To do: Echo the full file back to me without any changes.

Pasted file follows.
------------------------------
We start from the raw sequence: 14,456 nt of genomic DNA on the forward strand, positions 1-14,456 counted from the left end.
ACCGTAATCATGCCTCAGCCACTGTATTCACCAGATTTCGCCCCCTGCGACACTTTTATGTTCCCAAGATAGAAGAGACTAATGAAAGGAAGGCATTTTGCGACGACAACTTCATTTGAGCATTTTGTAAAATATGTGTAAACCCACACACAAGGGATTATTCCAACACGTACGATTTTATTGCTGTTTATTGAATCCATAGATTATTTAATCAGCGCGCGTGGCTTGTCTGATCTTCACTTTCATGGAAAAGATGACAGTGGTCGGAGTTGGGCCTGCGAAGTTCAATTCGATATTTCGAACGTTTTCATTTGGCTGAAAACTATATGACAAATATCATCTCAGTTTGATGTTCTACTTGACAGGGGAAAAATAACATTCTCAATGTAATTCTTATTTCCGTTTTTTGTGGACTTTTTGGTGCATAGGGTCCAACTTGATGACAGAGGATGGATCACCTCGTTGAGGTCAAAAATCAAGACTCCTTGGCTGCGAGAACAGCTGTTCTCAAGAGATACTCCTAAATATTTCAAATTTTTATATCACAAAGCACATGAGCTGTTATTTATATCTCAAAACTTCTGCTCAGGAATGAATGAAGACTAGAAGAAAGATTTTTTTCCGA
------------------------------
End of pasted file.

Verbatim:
We start from the raw sequence: 14,456 nt of genomic DNA on the forward strand, positions 1-14,456 counted from the left end.
ACCGTAATCATGCCTCAGCCACTGTATTCACCAGATTTCGCCCCCTGCGACACTTTTATGTTCCCAAGATAGAAGAGACTAATGAAAGGAAGGCATTTTGCGACGACAACTTCATTTGAGCATTTTGTAAAATATGTGTAAACCCACACACAAGGGATTATTCCAACACGTACGATTTTATTGCTGTTTATTGAATCCATAGATTATTTAATCAGCGCGCGTGGCTTGTCTGATCTTCACTTTCATGGAAAAGATGACAGTGGTCGGAGTTGGGCCTGCGAAGTTCAATTCGATATTTCGAACGTTTTCATTTGGCTGAAAACTATATGACAAATATCATCTCAGTTTGATGTTCTACTTGACAGGGGAAAAATAACATTCTCAATGTAATTCTTATTTCCGTTTTTTGTGGACTTTTTGGTGCATAGGGTCCAACTTGATGACAGAGGATGGATCACCTCGTTGAGGTCAAAAATCAAGACTCCTTGGCTGCGAGAACAGCTGTTCTCAAGAGATACTCCTAAATATTTCAAATTTTTATATCACAAAGCACATGAGCTGTTATTTATATCTCAAAACTTCTGCTCAGGAATGAATGAAGACTAGAAGAAAGATTTTTTTCCGA